Event Title

Drosophila kdm5 140 Mutant and Ecdysone Hormone Pathway

Presenter Information

Yemko Pryor, Oberlin College

Location

Science Center, Bent Corridor

Start Date

10-27-2017 6:40 PM

End Date

10-27-2017 7:20 PM

Poster Number

20

Abstract

The KDM5 family of histone demethylases is important in cancer research as well as research on intellectual disability. These proteins are histone modifiers that remove methyl groups from lysine 4 on histone 3 (H3K4) at the transcriptional start site of actively transcribed genes. In addition to its demethylase activity, KDM5 proteins have other domains that influence transcription. One of these is a PHD motif that binds to H3K4me3 and functions independently of the JmjC domain-encoded demethylase activity. The PHD domains of two mammalian KDM5 proteins, KDM5A and KDM5B, affect the activity and transcription of the estrogen and androgen nuclear receptors respectively, which has been linked to breast and prostate cancer progression. To examine the link between KDM5 and nuclear hormone function, we are using the model organism Drosophila, which encodes a single, essential kdm5 gene. Ecdysone is the steroid hormone in insects that directs postembryonic development. The level of ecdysone spikes between different stages of the Drosophila life cycle and triggers the transcription of many primary and secondary response genes the regulate development through these stages. Ecdysone binds to the EcR/USP nuclear receptor complex in order to initiate transcription of its target genes. Ecdysone also promotes lipid metabolism during different stages of development, providing the energy for growth and metamorphosis. The Drosophila kdm5 null mutant, kdm5 140 , generated within our lab is developmentally delayed and appears to have more lipid accumulation than the wild type. For these reasons we decided to test whether kdm5 140 mutants show defects in the in the ecdysone pathway in order to gain a better understanding of the interaction between KDM5 and nuclear hormones. Results from the Nile Red staining on 3 rd instar larval fat bodies demonstrates elevated levels of lipid accumulation in kdm5 mutants compared to the wild type. Quantitative real-time PCR data collected show a statistically significant decrease in two major ecdysone primary response genes Br-C and E75. These results suggest a possible connection between KDM5 and the ecdysone pathway. Additional data show that EcR expression is similar in UAS- kdm5 RNAI cells and wild type cells, suggesting that KDM5 may not affect of EcR itself, but may affect a different portion of the ecdysone pathway.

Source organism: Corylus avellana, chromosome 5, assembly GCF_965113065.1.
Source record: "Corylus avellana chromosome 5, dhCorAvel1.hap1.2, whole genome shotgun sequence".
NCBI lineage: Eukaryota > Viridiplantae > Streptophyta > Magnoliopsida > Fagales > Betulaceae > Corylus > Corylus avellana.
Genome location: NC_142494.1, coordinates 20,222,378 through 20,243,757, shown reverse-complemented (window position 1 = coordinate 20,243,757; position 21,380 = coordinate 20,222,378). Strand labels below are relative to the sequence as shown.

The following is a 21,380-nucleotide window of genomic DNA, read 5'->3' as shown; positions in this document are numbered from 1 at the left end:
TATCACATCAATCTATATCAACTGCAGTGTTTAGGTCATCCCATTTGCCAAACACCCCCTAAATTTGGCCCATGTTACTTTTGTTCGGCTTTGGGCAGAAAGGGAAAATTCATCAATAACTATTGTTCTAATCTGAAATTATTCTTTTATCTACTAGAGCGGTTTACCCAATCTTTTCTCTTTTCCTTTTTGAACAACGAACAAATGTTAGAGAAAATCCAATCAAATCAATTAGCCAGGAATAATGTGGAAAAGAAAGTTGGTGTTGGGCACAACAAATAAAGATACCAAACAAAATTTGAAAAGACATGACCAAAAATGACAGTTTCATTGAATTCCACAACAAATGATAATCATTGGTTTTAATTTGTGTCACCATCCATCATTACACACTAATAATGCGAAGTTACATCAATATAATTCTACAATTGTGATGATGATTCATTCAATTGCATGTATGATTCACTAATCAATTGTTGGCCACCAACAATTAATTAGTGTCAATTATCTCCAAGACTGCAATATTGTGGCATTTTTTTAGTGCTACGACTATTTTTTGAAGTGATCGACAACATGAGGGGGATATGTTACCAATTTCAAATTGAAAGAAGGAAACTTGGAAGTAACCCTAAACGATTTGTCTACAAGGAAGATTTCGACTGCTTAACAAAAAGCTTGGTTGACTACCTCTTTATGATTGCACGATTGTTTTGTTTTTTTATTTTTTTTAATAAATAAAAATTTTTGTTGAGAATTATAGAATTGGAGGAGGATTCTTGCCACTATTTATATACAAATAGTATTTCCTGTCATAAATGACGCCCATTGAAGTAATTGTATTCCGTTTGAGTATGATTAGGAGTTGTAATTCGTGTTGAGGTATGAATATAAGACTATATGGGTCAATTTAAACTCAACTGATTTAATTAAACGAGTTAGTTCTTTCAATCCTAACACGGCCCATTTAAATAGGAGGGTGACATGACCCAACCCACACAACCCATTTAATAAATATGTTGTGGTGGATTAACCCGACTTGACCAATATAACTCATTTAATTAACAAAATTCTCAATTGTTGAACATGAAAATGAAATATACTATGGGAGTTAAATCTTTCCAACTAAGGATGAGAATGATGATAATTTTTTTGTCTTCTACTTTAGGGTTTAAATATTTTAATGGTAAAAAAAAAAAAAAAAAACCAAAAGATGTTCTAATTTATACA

Major

Neuroscience

Award

Oberlin College Research Fellowship (OCRF)

Project Mentor(s)

Coralie Drelon and Julie Secombe, Genetics Department, Albert Einstein College of Medicine

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Oct 27th, 6:40 PM Oct 27th, 7:20 PM

Drosophila kdm5 140 Mutant and Ecdysone Hormone Pathway

Science Center, Bent Corridor

The KDM5 family of histone demethylases is important in cancer research as well as research on intellectual disability. These proteins are histone modifiers that remove methyl groups from lysine 4 on histone 3 (H3K4) at the transcriptional start site of actively transcribed genes. In addition to its demethylase activity, KDM5 proteins have other domains that influence transcription. One of these is a PHD motif that binds to H3K4me3 and functions independently of the JmjC domain-encoded demethylase activity. The PHD domains of two mammalian KDM5 proteins, KDM5A and KDM5B, affect the activity and transcription of the estrogen and androgen nuclear receptors respectively, which has been linked to breast and prostate cancer progression. To examine the link between KDM5 and nuclear hormone function, we are using the model organism Drosophila, which encodes a single, essential kdm5 gene. Ecdysone is the steroid hormone in insects that directs postembryonic development. The level of ecdysone spikes between different stages of the Drosophila life cycle and triggers the transcription of many primary and secondary response genes the regulate development through these stages. Ecdysone binds to the EcR/USP nuclear receptor complex in order to initiate transcription of its target genes. Ecdysone also promotes lipid metabolism during different stages of development, providing the energy for growth and metamorphosis. The Drosophila kdm5 null mutant, kdm5 140 , generated within our lab is developmentally delayed and appears to have more lipid accumulation than the wild type. For these reasons we decided to test whether kdm5 140 mutants show defects in the in the ecdysone pathway in order to gain a better understanding of the interaction between KDM5 and nuclear hormones. Results from the Nile Red staining on 3 rd instar larval fat bodies demonstrates elevated levels of lipid accumulation in kdm5 mutants compared to the wild type. Quantitative real-time PCR data collected show a statistically significant decrease in two major ecdysone primary response genes Br-C and E75. These results suggest a possible connection between KDM5 and the ecdysone pathway. Additional data show that EcR expression is similar in UAS- kdm5 RNAI cells and wild type cells, suggesting that KDM5 may not affect of EcR itself, but may affect a different portion of the ecdysone pathway.